The messenger matters. This is not a new epiphany and some of you are probably thinking “How basic. Really, Welborn?” Yes. I’m constantly running into people who don’t “get it”-people who think that if their message is good, others will be willing and open to listen.
If you have no idea what I’m talking about, here’s a simple example of someone who does “get it”: I drove to Charleston last week for a meeting with different programs that are addressing diabetes in the South. Dr. Anothony Emekalam, a professor at Elizabeth City State University, shared how his program’s success came from having the right people relay the message. Dr. Emekalam knows that most issues are cultural issues and require cultural change if any change is to be made at all. His program focuses on diabetes screenings and preventative education in the community around Elizabeth City State.
In the majority black communities he works in, the church is the trusted authority. Naturally, Dr. Emekalam chooses church leaders to be his messengers. We aren’t talking about manipulation here. Manipulation is “shrewd or devious management, especially for one’s own advantage.” We’re talking about communicating–communicating critical information to people who will benefit from paying attention. In Dr. Emekalam’s case, church leaders garner community buy-in and have allowed for the program’s sustainability. (Random Sidenote: Dr. Emekalam’s research has found that, contrary to popular opinion, black communities will take charge of their health if educated and their leaders are on board.)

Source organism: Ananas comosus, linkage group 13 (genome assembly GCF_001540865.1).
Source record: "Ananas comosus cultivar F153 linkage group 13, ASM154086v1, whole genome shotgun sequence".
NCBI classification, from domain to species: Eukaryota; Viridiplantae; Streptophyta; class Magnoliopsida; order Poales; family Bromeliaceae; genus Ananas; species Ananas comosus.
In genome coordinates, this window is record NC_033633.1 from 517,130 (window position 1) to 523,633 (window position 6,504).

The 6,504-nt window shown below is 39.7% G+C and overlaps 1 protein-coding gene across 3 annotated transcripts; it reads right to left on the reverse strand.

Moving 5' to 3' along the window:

If you have an awesome idea (or project/cause/company/etc.) pick a messenger that is TRUSTED. Fear drives people more than anything else. (Not saying that’s a good thing- it’s just reality). The need to feel safe is of utmost importance when you want people to digest and act on the information you’re relaying. People today are bombarded with information and want someone to cut through the clutter for them. Who better to do that than someone they trust?
You may not be biased/racist/un-accepting/fearful/etc., but your audience more than likely is. If you don’t want your messenger shot, as the saying goes, make sure you pick the right one.